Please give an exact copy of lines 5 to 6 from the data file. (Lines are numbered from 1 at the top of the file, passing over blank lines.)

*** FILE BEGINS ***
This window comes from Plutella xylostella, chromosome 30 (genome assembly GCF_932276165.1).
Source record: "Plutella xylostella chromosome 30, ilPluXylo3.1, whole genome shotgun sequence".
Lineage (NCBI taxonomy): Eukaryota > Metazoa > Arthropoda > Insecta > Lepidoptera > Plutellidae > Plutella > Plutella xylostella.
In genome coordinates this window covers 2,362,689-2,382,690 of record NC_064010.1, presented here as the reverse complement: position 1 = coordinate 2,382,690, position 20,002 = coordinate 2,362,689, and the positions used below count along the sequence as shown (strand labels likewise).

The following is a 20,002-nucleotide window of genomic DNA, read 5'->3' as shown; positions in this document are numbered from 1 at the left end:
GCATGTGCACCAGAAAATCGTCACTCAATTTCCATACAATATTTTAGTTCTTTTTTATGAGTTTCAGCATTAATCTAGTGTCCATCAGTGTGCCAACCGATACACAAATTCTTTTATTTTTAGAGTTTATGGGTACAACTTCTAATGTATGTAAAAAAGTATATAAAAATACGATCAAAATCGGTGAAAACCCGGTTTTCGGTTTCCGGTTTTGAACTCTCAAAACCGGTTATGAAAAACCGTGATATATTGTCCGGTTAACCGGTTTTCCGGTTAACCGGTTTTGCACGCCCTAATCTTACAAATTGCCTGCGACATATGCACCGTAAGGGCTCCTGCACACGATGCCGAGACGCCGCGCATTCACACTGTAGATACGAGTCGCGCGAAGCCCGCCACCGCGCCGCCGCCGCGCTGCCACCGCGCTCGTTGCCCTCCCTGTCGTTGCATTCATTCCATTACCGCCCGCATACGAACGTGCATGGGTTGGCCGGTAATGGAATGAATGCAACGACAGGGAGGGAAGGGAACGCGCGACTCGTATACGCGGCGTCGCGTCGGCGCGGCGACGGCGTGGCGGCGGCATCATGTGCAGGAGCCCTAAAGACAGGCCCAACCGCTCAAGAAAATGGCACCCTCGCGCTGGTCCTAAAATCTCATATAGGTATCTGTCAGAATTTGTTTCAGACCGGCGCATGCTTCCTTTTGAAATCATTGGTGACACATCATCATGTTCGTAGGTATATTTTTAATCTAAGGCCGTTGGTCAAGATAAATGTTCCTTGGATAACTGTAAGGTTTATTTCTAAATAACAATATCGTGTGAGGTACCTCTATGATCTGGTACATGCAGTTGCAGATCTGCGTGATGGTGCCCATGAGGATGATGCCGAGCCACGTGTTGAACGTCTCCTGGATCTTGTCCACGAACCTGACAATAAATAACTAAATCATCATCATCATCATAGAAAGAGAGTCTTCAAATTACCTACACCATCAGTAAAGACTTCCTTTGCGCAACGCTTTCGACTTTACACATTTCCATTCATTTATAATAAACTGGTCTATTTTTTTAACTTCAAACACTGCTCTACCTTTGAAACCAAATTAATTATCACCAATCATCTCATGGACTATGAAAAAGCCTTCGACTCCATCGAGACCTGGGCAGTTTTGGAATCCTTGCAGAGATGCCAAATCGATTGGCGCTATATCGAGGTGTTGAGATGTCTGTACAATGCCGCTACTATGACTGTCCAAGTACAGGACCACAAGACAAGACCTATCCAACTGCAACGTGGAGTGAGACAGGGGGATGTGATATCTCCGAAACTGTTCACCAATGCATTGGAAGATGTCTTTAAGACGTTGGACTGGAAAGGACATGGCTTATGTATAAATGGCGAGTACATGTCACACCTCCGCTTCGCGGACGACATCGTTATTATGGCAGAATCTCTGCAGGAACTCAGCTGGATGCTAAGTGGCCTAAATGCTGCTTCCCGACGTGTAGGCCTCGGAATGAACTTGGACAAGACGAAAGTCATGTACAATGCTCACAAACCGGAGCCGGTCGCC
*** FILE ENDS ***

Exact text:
The following is a 20,002-nucleotide window of genomic DNA, read 5'->3' as shown; positions in this document are numbered from 1 at the left end:
GCATGTGCACCAGAAAATCGTCACTCAATTTCCATACAATATTTTAGTTCTTTTTTATGAGTTTCAGCATTAATCTAGTGTCCATCAGTGTGCCAACCGATACACAAATTCTTTTATTTTTAGAGTTTATGGGTACAACTTCTAATGTATGTAAAAAAGTATATAAAAATACGATCAAAATCGGTGAAAACCCGGTTTTCGGTTTCCGGTTTTGAACTCTCAAAACCGGTTATGAAAAACCGTGATATATTGTCCGGTTAACCGGTTTTCCGGTTAACCGGTTTTGCACGCCCTAATCTTACAAATTGCCTGCGACATATGCACCGTAAGGGCTCCTGCACACGATGCCGAGACGCCGCGCATTCACACTGTAGATACGAGTCGCGCGAAGCCCGCCACCGCGCCGCCGCCGCGCTGCCACCGCGCTCGTTGCCCTCCCTGTCGTTGCATTCATTCCATTACCGCCCGCATACGAACGTGCATGGGTTGGCCGGTAATGGAATGAATGCAACGACAGGGAGGGAAGGGAACGCGCGACTCGTATACGCGGCGTCGCGTCGGCGCGGCGACGGCGTGGCGGCGGCATCATGTGCAGGAGCCCTAAAGACAGGCCCAACCGCTCAAGAAAATGGCACCCTCGCGCTGGTCCTAAAATCTCATATAGGTATCTGTCAGAATTTGTTTCAGACCGGCGCATGCTTCCTTTTGAAATCATTGGTGACACATCATCATGTTCGTAGGTATATTTTTAATCTAAGGCCGTTGGTCAAGATAAATGTTCCTTGGATAACTGTAAGGTTTATTTCTAAATAACAATATCGTGTGAGGTACCTCTATGATCTGGTACATGCAGTTGCAGATCTGCGTGATGGTGCCCATGAGGATGATGCCGAGCCACGTGTTGAACGTCTCCTGGATCTTGTCCACGAACCTGACAATAAATAACTAAATCATCATCATCATCATAGAAAGAGAGTCTTCAAATTACCTACACCATCAGTAAAGACTTCCTTTGCGCAACGCTTTCGACTTTACACATTTCCATTCATTTATAATAAACTGGTCTATTTTTTTAACTTCAAACACTGCTCTACCTTTGAAACCAAATTAATTATCACCAATCATCTCATGGACTATGAAAAAGCCTTCGACTCCATCGAGACCTGGGCAGTTTTGGAATCCTTGCAGAGATGCCAAATCGATTGGCGCTATATCGAGGTGTTGAGATGTCTGTACAATGCCGCTACTATGACTGTCCAAGTACAGGACCACAAGACAAGACCTATCCAACTGCAACGTGGAGTGAGACAGGGGGATGTGATATCTCCGAAACTGTTCACCAATGCATTGGAAGATGTCTTTAAGACGTTGGACTGGAAAGGACATGGCTTATGTATAAATGGCGAGTACATGTCACACCTCCGCTTCGCGGACGACATCGTTATTATGGCAGAATCTCTGCAGGAACTCAGCTGGATGCTAAGTGGCCTAAATGCTGCTTCCCGACGTGTAGGCCTCGGAATGAACTTGGACAAGACGAAAGTCATGTACAATGCTCACAAACCGGAGCCGGTCGCC